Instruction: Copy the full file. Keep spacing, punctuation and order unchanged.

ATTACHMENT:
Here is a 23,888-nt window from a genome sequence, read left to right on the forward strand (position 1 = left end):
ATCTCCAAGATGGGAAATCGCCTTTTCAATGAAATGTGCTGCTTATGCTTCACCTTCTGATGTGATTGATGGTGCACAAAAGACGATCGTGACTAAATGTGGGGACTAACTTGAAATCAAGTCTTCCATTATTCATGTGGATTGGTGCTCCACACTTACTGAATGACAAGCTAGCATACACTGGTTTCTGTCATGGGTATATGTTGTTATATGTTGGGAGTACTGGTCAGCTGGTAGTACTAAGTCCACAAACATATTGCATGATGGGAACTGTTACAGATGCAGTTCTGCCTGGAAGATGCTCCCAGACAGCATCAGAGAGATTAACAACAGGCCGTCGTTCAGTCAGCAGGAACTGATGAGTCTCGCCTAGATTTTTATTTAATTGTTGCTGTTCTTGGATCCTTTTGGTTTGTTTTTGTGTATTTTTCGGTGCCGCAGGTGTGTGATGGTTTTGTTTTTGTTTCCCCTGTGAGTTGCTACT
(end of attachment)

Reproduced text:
Here is a 23,888-nt window from a genome sequence, read left to right on the forward strand (position 1 = left end):
ATCTCCAAGATGGGAAATCGCCTTTTCAATGAAATGTGCTGCTTATGCTTCACCTTCTGATGTGATTGATGGTGCACAAAAGACGATCGTGACTAAATGTGGGGACTAACTTGAAATCAAGTCTTCCATTATTCATGTGGATTGGTGCTCCACACTTACTGAATGACAAGCTAGCATACACTGGTTTCTGTCATGGGTATATGTTGTTATATGTTGGGAGTACTGGTCAGCTGGTAGTACTAAGTCCACAAACATATTGCATGATGGGAACTGTTACAGATGCAGTTCTGCCTGGAAGATGCTCCCAGACAGCATCAGAGAGATTAACAACAGGCCGTCGTTCAGTCAGCAGGAACTGATGAGTCTCGCCTAGATTTTTATTTAATTGTTGCTGTTCTTGGATCCTTTTGGTTTGTTTTTGTGTATTTTTCGGTGCCGCAGGTGTGTGATGGTTTTGTTTTTGTTTCCCCTGTGAGTTGCTACT